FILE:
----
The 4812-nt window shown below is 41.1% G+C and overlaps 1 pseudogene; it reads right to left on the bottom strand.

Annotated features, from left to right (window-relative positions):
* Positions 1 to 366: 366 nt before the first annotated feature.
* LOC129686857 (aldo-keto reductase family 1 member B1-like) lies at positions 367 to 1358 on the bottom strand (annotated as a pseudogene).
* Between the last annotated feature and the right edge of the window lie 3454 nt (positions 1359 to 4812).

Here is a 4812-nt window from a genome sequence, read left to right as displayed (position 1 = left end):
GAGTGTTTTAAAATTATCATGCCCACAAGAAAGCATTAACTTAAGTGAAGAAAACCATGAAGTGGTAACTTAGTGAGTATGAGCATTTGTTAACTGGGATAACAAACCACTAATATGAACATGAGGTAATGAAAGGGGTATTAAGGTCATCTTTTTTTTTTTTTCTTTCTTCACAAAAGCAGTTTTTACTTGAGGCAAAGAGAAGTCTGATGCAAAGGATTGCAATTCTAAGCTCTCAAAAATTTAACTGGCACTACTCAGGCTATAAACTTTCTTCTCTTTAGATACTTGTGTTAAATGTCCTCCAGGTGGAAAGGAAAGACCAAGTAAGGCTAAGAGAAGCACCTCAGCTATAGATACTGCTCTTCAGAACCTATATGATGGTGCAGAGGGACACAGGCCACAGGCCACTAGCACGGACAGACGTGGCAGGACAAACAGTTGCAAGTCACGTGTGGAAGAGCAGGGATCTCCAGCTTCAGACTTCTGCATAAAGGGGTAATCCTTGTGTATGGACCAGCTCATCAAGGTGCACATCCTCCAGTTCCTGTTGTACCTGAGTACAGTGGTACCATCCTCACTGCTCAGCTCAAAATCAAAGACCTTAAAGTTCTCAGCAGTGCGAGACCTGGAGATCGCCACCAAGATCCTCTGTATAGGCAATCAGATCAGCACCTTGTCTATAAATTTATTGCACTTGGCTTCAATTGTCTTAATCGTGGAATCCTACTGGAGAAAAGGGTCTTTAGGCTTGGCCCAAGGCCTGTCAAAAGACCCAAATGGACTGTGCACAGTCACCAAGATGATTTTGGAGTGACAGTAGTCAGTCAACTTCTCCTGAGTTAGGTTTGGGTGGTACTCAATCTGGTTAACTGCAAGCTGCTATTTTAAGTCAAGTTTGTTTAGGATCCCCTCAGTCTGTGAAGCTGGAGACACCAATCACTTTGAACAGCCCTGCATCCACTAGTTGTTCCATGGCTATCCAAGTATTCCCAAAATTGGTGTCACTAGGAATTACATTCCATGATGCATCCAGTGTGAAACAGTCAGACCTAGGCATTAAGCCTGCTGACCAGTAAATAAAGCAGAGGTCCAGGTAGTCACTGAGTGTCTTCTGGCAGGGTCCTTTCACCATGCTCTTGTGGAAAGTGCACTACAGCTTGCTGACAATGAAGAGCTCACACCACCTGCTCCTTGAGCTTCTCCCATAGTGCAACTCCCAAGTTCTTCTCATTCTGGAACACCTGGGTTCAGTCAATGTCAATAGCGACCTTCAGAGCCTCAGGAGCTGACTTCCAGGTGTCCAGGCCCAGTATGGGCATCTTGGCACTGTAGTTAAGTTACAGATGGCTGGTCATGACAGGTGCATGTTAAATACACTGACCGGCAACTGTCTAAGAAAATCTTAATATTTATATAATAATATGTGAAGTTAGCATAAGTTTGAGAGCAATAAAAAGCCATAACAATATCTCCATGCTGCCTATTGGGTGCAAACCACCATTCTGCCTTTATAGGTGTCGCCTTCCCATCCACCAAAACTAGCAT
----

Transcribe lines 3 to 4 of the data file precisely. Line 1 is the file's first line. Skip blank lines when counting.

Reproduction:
* Positions 1 to 366: 366 nt before the first annotated feature.
* LOC129686857 (aldo-keto reductase family 1 member B1-like) lies at positions 367 to 1358 on the bottom strand (annotated as a pseudogene).